How to Create a Watermark in Photoshop
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These days, no one seems to think twice about right-clicking on one of our photos and downloading them for their own purposes, whether as “pretty wallpaper” for their computer or the heading of their latest blog post.
The company I use to host my portfolio site, Smugmug, and a few others, have the options of right-click protection and you can watermark your photos directly from within Smugmug so that although one can’t right-click and steal your photo from the site, they could take a screenshot and steal it that way, but there will still be a watermark across the photo.
Even if you aren’t like me and trying to make some money as a photographer by selling your photos, having your photo stolen is no fun.
There are ways to protect your photos though, even if you don’t have a big website with the protections I mentioned, one of which, adding a copyright watermark, can be helpful in deterring all but the most determined thieves. (Ultimately, even a watermark could be photoshopped out though.)
This is a bit of a long tutorial, but at the end, I will be teaching you how to turn it into a Photoshop Action, so you can simply press one of the Function keys along the top of the keyboard in the future to add a custom watermark to your photos. In fact, you can even add this watermark to an entire folder of your photos using a batch version of the action.
1. Let’s start by opening a photo you’d like to put a copyright watermark on. Make a layer via copy (see screen shot) or simply press Ctrl-J (for PC users) Command-J (for Mac users.)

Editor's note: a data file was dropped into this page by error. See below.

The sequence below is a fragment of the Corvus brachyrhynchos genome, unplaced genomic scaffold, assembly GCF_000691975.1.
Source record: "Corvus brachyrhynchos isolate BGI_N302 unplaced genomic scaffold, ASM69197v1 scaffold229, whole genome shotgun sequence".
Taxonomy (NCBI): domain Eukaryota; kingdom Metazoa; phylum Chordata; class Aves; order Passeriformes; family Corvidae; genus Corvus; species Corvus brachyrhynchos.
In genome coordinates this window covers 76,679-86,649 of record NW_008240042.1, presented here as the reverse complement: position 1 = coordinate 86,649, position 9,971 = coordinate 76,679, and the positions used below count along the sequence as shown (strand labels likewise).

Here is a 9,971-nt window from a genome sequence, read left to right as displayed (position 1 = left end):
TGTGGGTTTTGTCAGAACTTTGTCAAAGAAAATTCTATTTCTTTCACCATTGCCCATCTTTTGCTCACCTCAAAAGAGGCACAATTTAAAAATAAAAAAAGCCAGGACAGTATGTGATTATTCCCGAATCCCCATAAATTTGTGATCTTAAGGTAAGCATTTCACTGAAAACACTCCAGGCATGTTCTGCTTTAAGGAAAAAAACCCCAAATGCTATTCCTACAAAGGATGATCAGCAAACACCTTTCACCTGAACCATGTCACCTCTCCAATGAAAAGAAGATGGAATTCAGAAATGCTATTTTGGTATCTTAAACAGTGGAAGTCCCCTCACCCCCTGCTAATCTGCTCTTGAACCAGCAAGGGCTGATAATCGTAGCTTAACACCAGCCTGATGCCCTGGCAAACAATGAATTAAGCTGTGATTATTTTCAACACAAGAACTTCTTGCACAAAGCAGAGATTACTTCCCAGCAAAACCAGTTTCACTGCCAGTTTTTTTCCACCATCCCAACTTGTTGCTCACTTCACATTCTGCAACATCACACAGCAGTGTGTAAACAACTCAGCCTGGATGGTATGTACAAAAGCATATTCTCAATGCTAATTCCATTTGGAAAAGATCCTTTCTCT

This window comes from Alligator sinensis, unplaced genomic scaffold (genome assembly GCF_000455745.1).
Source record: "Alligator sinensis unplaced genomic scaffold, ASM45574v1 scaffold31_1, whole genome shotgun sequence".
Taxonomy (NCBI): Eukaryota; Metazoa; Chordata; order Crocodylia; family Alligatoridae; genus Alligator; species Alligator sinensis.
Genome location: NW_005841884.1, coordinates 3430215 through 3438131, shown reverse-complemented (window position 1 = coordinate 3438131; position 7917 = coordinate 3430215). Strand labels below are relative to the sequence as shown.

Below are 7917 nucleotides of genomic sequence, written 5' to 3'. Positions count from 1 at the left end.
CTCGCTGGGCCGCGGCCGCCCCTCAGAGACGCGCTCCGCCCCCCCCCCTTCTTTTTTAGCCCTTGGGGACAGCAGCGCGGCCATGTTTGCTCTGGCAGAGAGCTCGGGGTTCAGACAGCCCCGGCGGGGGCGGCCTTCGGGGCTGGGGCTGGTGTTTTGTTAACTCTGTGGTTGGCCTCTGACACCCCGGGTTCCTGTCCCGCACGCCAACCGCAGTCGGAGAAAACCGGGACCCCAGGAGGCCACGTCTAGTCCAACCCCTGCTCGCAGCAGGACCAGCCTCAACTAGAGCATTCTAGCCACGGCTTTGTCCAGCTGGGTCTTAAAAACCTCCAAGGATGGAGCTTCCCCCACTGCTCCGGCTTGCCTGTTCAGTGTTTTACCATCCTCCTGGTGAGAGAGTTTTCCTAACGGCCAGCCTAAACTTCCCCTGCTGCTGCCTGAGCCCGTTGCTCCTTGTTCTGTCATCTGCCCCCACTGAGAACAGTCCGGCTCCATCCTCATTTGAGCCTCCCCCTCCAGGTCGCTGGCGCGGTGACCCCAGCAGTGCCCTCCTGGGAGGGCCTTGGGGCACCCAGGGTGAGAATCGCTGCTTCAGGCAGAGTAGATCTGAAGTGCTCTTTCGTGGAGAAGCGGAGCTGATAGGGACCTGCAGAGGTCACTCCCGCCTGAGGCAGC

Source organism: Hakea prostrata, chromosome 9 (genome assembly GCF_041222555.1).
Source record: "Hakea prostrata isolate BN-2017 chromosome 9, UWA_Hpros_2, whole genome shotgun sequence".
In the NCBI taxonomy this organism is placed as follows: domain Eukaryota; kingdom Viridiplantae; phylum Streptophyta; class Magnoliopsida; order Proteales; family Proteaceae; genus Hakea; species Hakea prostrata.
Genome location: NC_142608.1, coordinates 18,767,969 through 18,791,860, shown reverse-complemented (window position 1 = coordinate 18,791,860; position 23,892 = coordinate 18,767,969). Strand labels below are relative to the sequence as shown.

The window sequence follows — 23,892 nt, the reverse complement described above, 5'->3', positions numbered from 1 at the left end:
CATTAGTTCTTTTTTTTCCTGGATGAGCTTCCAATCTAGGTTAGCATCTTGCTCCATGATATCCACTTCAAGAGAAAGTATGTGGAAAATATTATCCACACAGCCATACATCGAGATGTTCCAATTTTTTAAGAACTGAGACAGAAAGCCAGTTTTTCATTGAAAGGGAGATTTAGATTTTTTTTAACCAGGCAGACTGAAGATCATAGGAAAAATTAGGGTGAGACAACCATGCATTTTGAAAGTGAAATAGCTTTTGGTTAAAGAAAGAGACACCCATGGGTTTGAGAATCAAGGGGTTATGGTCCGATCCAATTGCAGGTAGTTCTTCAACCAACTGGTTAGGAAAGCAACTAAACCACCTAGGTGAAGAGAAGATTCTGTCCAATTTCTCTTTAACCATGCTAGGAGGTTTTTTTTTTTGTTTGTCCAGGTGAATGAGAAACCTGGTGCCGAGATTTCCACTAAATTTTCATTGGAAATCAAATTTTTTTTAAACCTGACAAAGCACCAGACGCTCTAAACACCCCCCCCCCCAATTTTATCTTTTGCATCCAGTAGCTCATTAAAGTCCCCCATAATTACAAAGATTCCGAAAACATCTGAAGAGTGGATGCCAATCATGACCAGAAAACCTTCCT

2. Get the Custom Shape Tool from the Toolbox panel or click Shift-U which will make it active. It looks a bit like an amoeba or a very stubby starfish. (see screen shots)
3. Go to the Options Bar and click on the Fill Pixels icon (3rd from left), then click on the thumbnails to the right of the word “shape” to allow you to choose a shape. When the menu opens, choose the copyright symbol (see screen shot)
4. Now make a new blank layer: click on the create new layer icon at the bottom of the layers panel. (see screen shot)
5. Click on the foreground color swatch at the bottom of the toolbar and choose a light gray with the color picker. Click Okay. (see screen shot)
6. Then, press and hold the shift key and take your custom shape tool and click and drag just above the center of your photo to add as large of a copyright symbol as you would like. (see screen shot)
7. Once it’s placed, click the Add a Layer Style icon at the layers panel bottom. Choose Bevel and Emboss from the pop-up menu. (see screen shot)
8. The Layer Style dialog box will appear. You don’t have to change anything - just click ok to apply a beveled effect to your copyright symbol. Click OK to apply it to your symbol. (see screen shot above)
9. Click on the Type Tool in the toolbar, making sure your Text color swatch in the options bar is close to the foreground color you chose for the copyright symbol. Type your full name or business name and position it next to the copyright symbol using the Move Tool at the top of the toolbar. You could also optionally type in “copyright, your name/business” and the year if you wanted, but this is simply how I chose to do it. (see screen shot)
10. Next, duplicate the Bevel and Emboss Layer Style and apply it to your new type layer. To do that, just replicate what you did to get the effect in step 8.
11. In the Layers panel, press and hold the Control key (or Command for Macs) and click on the top two layers to select them. Then, press Control-E (or Command-E for Macs) to merge these two layers into a single layer. (see screen shot)
12. Change the layer blend mode of the merged layer from Normal to Hard Light, making it transparent. You can then lower the opacity of this layer so that it is less obtrusive, but no one would be able to use your image easily. You can have it set at any amount of opacity you prefer - I have set mine at 13% here. (see screen shots)